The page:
District and School Leaders
  • District leaders must find ways to address the digital divide. Without ensuring equal access to technology in all schools and classrooms, learning gaps are likely to increase as digital tools become a more integral part of classroom instruction. Equity must also be considered in digital instruction plans, as teachers will be less likely to embrace the use of digital tools and more personalized instruction if they feel that they do not equally benefit all students.
  • District leaders should ensure that they better understand how teachers will use the digital tools they are considering for implementation—and create avenues to help teachers become more directly involved in school- and district-level technology decisions.
  • Educators should familiarize themselves with resources like Graphite and EdSurge that provide information not just about digital tools, but also the strategies that align those tools to the most effective instructional purposes. Doing so can help ensure that a digital tool that other educators have found effective is used effectively in their own classrooms as well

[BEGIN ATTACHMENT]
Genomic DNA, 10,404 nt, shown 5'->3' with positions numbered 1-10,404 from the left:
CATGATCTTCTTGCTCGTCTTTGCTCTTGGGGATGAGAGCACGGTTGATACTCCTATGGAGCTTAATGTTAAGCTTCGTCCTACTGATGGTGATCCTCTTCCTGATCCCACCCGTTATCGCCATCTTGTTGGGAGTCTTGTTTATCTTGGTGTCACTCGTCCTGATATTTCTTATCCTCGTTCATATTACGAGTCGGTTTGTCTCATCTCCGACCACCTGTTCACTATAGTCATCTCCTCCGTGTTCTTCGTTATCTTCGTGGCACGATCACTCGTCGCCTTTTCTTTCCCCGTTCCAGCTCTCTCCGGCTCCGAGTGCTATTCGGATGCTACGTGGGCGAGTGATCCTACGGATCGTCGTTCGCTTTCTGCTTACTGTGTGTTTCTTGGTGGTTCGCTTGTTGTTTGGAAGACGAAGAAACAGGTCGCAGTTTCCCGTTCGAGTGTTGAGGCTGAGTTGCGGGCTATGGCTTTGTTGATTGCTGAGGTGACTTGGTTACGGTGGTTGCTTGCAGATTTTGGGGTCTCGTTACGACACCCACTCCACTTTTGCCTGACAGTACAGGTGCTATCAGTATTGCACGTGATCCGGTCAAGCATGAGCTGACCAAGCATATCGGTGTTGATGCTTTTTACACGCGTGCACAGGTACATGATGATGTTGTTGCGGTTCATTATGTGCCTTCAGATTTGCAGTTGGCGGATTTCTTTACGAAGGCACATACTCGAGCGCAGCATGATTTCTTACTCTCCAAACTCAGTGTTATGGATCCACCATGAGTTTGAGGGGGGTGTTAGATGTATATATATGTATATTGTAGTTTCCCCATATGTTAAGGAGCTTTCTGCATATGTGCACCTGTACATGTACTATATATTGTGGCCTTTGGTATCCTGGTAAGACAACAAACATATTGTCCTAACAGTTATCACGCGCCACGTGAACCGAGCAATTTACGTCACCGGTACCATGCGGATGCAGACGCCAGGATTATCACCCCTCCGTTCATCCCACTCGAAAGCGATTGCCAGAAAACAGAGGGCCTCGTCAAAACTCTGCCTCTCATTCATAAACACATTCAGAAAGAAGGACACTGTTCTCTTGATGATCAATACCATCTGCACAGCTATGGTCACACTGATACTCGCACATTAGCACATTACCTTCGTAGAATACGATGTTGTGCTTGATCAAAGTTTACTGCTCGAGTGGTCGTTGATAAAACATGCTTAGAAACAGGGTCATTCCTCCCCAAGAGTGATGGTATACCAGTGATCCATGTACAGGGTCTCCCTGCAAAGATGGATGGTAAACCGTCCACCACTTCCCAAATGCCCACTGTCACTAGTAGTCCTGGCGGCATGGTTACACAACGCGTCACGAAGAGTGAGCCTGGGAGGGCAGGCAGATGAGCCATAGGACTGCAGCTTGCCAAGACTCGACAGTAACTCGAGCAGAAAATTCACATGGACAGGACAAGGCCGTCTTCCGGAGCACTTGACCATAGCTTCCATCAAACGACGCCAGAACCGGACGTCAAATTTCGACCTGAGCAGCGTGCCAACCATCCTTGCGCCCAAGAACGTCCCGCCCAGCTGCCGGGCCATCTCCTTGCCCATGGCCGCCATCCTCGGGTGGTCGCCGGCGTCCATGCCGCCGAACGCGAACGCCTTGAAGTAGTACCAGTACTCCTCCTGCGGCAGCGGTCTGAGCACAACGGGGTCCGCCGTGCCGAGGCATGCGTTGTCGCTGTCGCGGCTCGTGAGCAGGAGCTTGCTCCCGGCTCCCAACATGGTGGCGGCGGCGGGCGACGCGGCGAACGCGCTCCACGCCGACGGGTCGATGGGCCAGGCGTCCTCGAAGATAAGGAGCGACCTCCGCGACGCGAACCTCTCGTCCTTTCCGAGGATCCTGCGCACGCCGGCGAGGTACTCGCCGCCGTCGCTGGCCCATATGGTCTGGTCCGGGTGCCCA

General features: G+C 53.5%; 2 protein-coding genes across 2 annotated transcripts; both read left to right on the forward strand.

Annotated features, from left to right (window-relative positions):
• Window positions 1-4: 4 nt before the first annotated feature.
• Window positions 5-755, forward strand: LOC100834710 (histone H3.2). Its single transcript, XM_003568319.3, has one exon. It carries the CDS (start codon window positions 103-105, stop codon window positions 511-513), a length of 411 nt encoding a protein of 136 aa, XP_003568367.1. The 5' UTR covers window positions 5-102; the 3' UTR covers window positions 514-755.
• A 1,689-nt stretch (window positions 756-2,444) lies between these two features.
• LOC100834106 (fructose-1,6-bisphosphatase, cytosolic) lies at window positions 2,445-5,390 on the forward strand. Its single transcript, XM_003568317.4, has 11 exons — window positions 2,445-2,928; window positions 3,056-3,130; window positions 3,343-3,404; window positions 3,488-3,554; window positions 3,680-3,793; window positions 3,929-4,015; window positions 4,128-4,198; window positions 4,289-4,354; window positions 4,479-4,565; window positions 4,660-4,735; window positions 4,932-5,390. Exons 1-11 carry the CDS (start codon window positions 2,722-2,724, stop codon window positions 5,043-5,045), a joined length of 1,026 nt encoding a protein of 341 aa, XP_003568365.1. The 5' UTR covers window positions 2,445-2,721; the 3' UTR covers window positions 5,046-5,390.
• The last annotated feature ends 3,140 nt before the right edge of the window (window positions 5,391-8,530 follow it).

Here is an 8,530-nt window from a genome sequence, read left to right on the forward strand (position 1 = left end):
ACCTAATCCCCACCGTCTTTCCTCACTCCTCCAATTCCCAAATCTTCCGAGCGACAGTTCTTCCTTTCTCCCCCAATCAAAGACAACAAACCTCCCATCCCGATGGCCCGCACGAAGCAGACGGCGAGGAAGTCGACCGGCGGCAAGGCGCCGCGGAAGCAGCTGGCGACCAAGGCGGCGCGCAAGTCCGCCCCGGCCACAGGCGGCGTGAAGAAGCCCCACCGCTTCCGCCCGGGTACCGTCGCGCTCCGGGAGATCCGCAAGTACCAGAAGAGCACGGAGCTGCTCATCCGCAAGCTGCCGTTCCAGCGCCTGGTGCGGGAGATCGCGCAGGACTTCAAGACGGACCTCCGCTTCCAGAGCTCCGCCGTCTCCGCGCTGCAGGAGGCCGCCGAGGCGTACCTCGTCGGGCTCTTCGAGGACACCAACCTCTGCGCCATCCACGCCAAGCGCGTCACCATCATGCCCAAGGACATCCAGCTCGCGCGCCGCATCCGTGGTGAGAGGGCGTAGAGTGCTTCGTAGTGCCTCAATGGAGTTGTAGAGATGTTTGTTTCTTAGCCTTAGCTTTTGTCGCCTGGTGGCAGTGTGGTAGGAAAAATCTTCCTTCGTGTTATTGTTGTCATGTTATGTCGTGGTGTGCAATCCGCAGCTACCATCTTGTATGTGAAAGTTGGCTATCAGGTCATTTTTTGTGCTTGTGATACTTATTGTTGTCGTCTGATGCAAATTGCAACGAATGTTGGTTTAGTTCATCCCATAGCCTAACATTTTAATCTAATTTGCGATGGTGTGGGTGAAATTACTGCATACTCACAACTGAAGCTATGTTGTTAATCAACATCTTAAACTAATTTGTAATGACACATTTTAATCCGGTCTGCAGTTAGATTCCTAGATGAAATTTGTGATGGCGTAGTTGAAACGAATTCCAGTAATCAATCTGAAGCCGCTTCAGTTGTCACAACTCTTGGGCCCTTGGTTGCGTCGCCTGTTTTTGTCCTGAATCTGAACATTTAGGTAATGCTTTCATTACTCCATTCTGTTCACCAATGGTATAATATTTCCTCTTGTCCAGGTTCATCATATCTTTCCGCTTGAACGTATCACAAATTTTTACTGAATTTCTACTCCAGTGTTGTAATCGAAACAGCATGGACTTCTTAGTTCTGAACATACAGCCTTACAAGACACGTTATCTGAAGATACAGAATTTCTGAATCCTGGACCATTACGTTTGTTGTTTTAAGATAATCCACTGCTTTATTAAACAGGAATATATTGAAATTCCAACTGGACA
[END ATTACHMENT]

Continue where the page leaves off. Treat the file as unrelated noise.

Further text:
• Educators should provide feedback to developers of the digital tools they use most. Doing so will close the feedback loop and speed ongoing improvements.
Funders and Investors
  • Given the continued prevalence of access-related barriers to technology adoption, funders and investors should identify ways to address school and educator needs. Doing so involves not just supporting the improvement of access to digital tools but also the hardware required for students and teachers to use them, as well as the training and professional development needed for them to be used effectively and for teachers to become more engaged technology consumers in their classrooms.

1 comment:

Inkling said...

Quote: "Equity must also be considered in digital instruction plans, as teachers will be less likely to embrace the use of digital tools and more personalized instruction if they feel that they do not equally benefit all students."